Paul Wight Explains The Difference Between AEW And WWE Production
In a recent interview, Paul Wight explained the difference between production in AEW and WWE. And it seems it is quite obvious!
Since Paul Wight worked for both AEW and WWE, he knows the difference between the production of each promotion. In a recent interview, Wight revealed just how different each promotion is.
Paul Wight States How AEW and WWE Production Is Different?
During his interview, Wight – The Big Show – did not have anything particularly bad to say about the WWE. In fact, he referred to each of the promotions as “amazing.”
However, where production is concerned, it is quite different. Wight said the following about the production in each promotion.
“I think both products are amazing, I just think they’re different products. I think WWE is always going to be that entertainment, sports spectacle. That global brand that they worked so hard to be. AEW is more of an authentic wrestling product, you know? There’s not 15-20 writers backstage in AEW.”
“If you have a promo, you have a promo, and if you have a match, you have a match,” Paul explained. “There’s not as much upper-level handling on what they want during the match and what they’re trying to present for the extra property they own. Even for me, I’m doing Paul Wight but I’ve never had as much freedom as I do now in AEW doing this. Before, when I was in WWE as Big Show, it was a committee to get anything done.”
Things are easier in AEW for wrestlers, and it shows in promotion morale. It also explains why many pro wrestlers have moved away from the WWE as their end destination.
What Advice Does Paul Wight Have For New Talent?
Paul Wight has many years of experience. And it is this experience many young talent could benefit from in years to come.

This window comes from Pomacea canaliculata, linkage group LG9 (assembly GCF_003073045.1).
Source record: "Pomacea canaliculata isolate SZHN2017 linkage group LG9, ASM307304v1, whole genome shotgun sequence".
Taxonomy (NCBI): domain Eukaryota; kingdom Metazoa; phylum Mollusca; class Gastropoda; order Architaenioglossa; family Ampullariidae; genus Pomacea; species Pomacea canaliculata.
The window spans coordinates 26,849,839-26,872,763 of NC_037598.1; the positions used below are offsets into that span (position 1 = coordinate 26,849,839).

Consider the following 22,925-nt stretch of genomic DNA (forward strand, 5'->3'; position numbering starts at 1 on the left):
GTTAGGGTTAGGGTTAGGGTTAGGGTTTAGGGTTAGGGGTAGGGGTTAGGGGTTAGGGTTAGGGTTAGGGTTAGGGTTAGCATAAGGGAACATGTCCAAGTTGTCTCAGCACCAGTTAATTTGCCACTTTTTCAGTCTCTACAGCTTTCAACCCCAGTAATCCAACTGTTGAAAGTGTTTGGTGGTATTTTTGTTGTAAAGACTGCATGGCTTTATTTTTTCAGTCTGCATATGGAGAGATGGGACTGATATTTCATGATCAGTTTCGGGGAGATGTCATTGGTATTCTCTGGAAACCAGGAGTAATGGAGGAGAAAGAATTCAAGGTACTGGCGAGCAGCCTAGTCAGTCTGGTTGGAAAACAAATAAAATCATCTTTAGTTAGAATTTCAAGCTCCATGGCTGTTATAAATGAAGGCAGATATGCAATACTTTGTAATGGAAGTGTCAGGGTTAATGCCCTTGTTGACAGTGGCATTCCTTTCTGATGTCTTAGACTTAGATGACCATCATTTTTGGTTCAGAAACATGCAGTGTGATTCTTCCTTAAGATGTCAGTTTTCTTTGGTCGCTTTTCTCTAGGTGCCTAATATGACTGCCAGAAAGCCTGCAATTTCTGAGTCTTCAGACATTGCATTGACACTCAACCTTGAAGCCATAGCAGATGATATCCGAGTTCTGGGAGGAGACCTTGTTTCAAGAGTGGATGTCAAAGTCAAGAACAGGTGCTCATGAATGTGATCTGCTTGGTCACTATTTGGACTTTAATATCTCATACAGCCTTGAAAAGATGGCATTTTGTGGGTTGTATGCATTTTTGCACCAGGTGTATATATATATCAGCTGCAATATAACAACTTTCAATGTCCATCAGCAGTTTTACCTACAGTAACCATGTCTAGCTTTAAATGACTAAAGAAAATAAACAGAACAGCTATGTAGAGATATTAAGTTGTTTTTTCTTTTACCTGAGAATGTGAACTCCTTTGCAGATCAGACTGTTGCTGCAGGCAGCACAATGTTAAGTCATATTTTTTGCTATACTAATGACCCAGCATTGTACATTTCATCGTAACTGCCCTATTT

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During his interview, Wight was asked about the advice he gives to new talent. Fortunately for us, Wight had no problems sharing his experience with the world.
“I’ve been through every battle, and every kind of angle, and every heel turn, and face turn, and heel turn again. So, you know, any time I can help some of the younger guys and gals on their journey– the business is evolving, too. It’s one thing I tell them, too: ‘This business is interpreted. It’s all art. We all do the same basic things in the same basic form, but you have to be human. You have to be authentic. You have to make that connection to the audience however you do it. And once you do that, it becomes a lot of fun.’”
Wrestling characters are no longer what they were years ago. And it seems that Wight has a very good understanding of this as well.
AEW being more authentic has certainly hit home with the fans. Also, the lack of script writers backstage has certainly made the brand stand out at well.
All Elite is more spontaneous and free. And I believe it is this that wrestling fans are now responding too.
As the wrestling promotion grows, I hope that the promotion continues in this direction.